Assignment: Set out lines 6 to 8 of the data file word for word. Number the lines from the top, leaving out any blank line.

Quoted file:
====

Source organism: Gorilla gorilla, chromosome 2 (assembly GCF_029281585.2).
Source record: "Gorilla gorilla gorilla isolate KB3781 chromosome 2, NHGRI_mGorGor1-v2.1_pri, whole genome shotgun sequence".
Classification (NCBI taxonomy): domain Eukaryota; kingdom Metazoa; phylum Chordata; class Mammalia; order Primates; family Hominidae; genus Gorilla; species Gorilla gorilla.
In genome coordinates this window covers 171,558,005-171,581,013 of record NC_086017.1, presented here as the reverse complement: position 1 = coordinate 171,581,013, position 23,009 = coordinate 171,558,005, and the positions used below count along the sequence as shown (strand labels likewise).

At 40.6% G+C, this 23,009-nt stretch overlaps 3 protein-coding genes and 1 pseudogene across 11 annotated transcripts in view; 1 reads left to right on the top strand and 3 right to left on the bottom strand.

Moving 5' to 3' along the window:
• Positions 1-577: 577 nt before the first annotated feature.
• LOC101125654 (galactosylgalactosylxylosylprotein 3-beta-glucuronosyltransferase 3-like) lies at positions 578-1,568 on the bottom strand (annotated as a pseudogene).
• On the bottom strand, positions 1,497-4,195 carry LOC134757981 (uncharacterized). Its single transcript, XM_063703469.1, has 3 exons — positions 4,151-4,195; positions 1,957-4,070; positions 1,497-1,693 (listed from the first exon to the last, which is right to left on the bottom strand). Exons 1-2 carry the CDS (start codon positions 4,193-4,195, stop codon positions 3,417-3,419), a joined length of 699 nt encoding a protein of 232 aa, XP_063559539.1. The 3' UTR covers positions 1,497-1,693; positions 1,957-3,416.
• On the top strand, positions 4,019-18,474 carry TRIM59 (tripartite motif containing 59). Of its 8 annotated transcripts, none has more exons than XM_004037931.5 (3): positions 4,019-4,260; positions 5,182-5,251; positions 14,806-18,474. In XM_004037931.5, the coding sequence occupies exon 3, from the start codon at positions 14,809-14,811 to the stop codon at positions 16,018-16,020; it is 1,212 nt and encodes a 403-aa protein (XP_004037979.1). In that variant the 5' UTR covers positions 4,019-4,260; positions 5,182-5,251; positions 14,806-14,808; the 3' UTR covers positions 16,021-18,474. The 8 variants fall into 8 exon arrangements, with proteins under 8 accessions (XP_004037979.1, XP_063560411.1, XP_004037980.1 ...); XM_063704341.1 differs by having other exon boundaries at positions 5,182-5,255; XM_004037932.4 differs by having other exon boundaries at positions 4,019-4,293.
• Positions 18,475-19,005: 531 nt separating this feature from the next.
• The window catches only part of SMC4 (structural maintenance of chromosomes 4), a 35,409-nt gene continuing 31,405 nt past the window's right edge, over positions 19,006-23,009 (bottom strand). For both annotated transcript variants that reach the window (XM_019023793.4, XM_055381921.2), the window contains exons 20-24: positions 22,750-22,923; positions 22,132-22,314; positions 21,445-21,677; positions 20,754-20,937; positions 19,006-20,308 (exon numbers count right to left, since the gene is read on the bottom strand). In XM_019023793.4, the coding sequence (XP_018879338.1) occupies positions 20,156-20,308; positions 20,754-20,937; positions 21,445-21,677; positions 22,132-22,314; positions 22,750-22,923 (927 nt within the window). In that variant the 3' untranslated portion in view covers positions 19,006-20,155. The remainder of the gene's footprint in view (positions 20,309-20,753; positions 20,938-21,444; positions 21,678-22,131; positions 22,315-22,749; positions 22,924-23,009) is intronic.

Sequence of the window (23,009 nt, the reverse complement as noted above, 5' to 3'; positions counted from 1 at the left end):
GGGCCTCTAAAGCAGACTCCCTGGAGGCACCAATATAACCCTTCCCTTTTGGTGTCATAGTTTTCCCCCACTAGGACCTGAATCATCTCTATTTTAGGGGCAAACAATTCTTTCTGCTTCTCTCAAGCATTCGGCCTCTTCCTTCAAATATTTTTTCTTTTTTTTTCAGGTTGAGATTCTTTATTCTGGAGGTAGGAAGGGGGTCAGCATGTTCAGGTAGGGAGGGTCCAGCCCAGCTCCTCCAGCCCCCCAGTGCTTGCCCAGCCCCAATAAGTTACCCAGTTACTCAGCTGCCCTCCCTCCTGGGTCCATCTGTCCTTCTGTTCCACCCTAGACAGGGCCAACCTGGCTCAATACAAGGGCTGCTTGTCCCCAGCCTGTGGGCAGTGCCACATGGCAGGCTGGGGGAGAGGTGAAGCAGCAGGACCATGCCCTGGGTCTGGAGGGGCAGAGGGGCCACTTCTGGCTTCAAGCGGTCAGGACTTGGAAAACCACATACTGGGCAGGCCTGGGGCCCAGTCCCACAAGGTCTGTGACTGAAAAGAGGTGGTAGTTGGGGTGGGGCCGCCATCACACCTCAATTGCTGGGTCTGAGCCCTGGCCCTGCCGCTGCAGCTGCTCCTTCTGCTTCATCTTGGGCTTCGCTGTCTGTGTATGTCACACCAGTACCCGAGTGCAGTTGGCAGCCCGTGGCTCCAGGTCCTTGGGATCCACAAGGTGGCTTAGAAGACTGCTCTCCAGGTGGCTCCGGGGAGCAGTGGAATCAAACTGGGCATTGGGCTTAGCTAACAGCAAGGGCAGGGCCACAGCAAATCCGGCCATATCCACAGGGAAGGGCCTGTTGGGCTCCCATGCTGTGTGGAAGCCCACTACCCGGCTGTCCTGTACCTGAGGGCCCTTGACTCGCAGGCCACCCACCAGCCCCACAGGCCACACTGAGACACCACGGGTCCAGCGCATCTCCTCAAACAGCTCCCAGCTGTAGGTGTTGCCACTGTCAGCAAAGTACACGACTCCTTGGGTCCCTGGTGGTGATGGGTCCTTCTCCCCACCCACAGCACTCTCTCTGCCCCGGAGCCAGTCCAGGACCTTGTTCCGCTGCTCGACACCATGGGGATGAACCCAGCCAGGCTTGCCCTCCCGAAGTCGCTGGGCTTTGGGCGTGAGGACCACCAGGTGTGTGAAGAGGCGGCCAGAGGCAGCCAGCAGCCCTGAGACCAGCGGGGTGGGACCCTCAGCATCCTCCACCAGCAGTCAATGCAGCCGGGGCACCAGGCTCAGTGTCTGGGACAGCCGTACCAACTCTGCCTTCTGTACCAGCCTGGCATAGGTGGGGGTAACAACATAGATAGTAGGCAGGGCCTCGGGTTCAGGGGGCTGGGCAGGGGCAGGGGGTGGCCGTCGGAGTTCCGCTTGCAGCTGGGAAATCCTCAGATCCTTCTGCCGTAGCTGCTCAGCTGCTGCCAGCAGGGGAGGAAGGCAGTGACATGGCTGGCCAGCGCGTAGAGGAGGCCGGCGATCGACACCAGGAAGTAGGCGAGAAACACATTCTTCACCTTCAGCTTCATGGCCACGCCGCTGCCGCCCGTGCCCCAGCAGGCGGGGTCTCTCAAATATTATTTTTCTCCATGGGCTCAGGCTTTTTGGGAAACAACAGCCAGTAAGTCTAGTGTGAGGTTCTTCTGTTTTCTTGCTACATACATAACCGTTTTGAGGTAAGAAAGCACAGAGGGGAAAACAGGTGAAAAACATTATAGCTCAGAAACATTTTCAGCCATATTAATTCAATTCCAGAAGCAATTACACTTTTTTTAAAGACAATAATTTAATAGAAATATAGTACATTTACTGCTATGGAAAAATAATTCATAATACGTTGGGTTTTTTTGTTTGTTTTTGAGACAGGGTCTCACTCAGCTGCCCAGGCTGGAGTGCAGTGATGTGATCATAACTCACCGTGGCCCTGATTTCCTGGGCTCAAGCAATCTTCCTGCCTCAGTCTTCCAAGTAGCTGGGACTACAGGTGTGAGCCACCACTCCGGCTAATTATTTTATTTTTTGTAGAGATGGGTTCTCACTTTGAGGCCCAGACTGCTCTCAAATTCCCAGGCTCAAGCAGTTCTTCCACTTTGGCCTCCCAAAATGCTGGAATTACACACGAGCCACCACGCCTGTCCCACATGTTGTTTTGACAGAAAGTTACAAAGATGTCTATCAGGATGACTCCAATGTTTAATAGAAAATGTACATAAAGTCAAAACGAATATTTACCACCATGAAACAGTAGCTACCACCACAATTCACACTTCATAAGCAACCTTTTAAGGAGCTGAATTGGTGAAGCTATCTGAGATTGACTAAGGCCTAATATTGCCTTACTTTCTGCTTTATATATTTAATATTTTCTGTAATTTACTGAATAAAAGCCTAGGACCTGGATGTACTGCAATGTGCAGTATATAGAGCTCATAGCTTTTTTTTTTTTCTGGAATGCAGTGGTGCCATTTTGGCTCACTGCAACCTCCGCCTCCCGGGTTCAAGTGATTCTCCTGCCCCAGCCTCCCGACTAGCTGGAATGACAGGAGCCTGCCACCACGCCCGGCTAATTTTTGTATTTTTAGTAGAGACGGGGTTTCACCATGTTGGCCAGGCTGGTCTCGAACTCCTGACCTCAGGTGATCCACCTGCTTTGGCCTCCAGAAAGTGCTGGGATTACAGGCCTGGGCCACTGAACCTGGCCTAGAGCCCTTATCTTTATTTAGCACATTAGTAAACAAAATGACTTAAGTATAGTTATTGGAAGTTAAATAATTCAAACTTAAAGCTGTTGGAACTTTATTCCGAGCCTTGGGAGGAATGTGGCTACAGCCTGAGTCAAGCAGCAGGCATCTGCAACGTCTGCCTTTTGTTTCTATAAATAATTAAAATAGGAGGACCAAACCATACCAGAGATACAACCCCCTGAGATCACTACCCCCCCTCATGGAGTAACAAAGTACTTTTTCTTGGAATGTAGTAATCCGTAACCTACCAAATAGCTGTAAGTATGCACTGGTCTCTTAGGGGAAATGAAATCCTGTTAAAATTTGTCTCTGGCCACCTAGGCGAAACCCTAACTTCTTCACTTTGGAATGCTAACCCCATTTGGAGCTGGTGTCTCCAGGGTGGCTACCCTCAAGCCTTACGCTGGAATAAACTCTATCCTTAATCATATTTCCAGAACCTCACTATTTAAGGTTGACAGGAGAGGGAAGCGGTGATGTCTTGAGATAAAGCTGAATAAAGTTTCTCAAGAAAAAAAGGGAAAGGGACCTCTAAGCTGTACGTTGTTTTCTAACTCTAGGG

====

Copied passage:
Moving 5' to 3' along the window:
• Positions 1-577: 577 nt before the first annotated feature.
• LOC101125654 (galactosylgalactosylxylosylprotein 3-beta-glucuronosyltransferase 3-like) lies at positions 578-1,568 on the bottom strand (annotated as a pseudogene).